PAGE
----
Chariot dating back to the Iron Age has been discovered in Yorkshire, making it the second time in two years there has been such a discovery.
The discovery was made in a small town with the name of Pocklington in Yorkshire on a construction site where homes were being built. Now work on the homes has been halted while a full excavation takes place starting from October. What is interesting about the find is that not only has a chariot being discovered but also the horse’s skeletons that pulled the chariot and the human remains of the driver.
The managing director of Persimmon Homes in Yorkshire confirmed that an archaeological discovery of significant importance had been made. That discovery is a horse-drawn chariot from the Iron Age. He went on to say that excavation is ongoing by archaeologists who will date the find along with detailing it.
During the Iron Age, it was common practice to bury chariots. What the archaeologists were not expecting to find was the remains of the rider of the chariot and the horses that pulled it. The find dated back to 500 BC and at the time it was the only find of the kind in 200 years. To date, there have only been 26 chariots excavated in the UK.
Archaeologists said that it was unusual for horses to be buried along with the chariot and human remains. Paula Ware the managing director of MAP Archaeological Practice Ltd said:
“The chariot was located in the final square barrow to be excavated and on the periphery of the cemetery. The discoveries are set to widen our understanding of the Arras (Middle Iron Age) culture and the dating of artifacts to secure contexts is exceptional.”
In the Iron Age, the chariot was seen to be something of a status symbol owned by those with money. Including horses in the burial of human remains of such a person is unknown. It is something that has the researchers puzzled.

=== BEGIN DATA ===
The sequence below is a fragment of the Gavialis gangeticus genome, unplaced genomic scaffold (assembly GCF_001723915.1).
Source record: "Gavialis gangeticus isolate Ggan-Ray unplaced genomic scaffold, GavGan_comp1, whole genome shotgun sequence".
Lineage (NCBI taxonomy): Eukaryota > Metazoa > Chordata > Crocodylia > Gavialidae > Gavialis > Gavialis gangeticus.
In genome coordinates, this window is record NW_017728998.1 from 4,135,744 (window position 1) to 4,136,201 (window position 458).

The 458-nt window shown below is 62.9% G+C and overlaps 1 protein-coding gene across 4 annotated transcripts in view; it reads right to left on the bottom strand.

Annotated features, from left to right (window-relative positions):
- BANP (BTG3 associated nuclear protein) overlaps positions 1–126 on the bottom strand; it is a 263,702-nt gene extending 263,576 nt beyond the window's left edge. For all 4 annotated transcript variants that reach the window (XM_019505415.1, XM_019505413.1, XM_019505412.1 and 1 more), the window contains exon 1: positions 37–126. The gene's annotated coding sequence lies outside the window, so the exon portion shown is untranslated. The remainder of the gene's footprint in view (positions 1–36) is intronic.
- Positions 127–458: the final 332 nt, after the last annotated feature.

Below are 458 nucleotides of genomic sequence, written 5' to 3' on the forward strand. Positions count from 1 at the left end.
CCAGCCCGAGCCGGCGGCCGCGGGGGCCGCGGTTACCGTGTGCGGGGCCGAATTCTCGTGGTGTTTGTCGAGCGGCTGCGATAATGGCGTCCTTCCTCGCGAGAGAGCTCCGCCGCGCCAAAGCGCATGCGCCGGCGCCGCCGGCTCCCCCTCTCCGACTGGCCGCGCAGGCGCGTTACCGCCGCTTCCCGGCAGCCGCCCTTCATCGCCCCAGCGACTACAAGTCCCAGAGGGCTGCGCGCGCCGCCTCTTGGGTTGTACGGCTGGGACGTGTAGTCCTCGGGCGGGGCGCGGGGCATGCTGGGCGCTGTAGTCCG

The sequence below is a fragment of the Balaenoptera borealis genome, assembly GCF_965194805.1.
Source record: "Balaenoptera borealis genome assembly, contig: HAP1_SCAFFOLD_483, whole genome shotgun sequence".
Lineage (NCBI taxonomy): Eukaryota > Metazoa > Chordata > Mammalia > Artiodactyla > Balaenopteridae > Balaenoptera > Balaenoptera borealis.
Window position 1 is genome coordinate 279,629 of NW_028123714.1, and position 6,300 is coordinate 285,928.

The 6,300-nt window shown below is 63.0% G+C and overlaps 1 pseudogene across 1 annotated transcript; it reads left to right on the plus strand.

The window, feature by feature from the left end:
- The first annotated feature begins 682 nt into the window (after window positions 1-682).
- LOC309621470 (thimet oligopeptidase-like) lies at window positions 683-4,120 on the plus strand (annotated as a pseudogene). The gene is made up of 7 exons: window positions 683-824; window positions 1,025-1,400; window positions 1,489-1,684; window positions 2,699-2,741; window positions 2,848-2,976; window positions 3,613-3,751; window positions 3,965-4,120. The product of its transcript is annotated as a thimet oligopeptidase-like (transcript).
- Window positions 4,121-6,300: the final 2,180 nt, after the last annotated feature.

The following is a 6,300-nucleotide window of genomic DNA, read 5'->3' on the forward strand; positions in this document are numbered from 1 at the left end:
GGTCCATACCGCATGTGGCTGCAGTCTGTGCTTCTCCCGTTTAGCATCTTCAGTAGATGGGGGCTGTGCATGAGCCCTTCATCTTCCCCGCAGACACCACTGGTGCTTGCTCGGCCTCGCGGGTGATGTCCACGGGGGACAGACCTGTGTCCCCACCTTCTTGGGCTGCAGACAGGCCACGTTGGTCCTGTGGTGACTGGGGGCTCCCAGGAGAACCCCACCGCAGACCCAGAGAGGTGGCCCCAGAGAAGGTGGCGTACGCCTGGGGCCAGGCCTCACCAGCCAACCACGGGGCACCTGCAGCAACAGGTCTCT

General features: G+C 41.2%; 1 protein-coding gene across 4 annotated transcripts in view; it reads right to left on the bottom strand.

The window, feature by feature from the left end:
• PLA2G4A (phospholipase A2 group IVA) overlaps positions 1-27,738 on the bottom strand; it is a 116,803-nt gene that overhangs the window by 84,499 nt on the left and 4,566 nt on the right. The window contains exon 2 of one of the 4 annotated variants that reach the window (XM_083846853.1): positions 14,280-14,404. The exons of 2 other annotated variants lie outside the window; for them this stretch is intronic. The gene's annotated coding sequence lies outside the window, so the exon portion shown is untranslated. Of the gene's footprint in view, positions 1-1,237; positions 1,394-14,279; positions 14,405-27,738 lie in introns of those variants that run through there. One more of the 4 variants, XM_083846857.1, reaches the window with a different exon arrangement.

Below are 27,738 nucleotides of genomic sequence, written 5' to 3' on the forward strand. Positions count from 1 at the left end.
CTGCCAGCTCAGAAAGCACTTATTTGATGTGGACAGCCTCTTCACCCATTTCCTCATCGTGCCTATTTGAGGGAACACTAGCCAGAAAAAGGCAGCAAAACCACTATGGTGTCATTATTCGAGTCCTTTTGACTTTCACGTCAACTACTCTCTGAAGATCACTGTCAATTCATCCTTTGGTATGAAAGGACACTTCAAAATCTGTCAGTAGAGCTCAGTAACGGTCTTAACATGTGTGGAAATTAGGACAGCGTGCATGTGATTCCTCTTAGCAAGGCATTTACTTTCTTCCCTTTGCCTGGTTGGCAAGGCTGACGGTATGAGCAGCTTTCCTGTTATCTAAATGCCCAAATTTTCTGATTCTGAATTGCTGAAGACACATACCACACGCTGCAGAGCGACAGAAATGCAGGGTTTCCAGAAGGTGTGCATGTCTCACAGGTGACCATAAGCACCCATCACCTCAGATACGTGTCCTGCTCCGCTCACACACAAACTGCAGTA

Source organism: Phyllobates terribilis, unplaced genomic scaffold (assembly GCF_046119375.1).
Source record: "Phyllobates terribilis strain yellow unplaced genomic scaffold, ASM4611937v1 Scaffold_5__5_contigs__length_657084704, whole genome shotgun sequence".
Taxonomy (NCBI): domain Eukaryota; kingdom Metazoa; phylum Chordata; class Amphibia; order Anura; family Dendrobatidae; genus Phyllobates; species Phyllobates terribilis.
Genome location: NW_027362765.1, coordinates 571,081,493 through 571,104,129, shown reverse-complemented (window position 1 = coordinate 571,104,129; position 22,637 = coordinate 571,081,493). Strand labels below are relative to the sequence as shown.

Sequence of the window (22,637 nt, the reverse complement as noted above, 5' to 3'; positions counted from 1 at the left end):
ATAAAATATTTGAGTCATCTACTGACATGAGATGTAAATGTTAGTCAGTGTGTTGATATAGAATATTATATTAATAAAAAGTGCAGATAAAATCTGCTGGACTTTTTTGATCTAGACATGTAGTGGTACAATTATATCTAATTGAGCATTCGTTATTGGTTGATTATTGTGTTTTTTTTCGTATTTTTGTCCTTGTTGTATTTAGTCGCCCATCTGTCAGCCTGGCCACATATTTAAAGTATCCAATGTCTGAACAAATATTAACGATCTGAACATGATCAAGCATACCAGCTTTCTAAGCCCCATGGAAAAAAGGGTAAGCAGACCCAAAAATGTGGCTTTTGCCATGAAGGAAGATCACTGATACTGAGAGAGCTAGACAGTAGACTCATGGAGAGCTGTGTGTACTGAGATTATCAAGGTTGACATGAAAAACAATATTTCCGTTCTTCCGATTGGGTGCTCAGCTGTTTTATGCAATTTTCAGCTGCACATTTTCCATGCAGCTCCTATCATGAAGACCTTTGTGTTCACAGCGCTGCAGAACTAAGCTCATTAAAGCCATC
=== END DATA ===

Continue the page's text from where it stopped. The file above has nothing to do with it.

The Dig Revealed Numerous Artifacts
Archaeologists found pots, shields, swords, spears, and brooches among the many findings. These all gave researchers a good look into the lives of the people who lived more than 2,500 years ago. Yorkshire has been a good spot to find the remains of the Arras culture, which have been very well preserved. Around 150 skeletons were found in the region during 2016, with researchers believing the skeletons were those of the Arras culture. The skeletons along with their possessions were found in the Yorkshire Wolds, a small market town.
The Iron Age
This is a period of time in Britain lasting 800 BC to 43 AD when the Romans arrived.
A Very Good Doggo Just Found Incredible Bronze Age Treasure in Czechia
A once-in-a-lifetime discovery in Czechia was made by an unusual sort of archaeologist. A dog named Monty, on a walk with his human in March, stumbled across a cache of Bronze Age artefacts in the Orlické Mountains of northeastern Bohemia.His human – one Mr Frankota – rushed over to see what Monty had found when the dog started frantically digging. According to local news reports, what emerged from the ground was a collection of bronze objects.The discovery – since donated to the local government, the Hradec Králové Region – was a strange haul. It contained 13 sickle blades, two spear heads, three axe heads, and a number of bracelets, all forged in bronze.
Such a collection of objects found together indicates a ritual deposit, archaeologists believe.
(Hradec Králové Region)
“The fact that there are so many objects in one place is almost certainly tied to an act of honoration, most likely a sacrifice of some sorts,” archaeologist Martina Beková of the nearby Museum and Gallery of Orlické Mountains told Czech Radio.
“What particularly surprised us was that the objects were whole, because the culture that lived here at the time normally just buried fragments, often melted as well. These objects are beautiful, but the fact that they are complete and in good condition is of much more value to us.”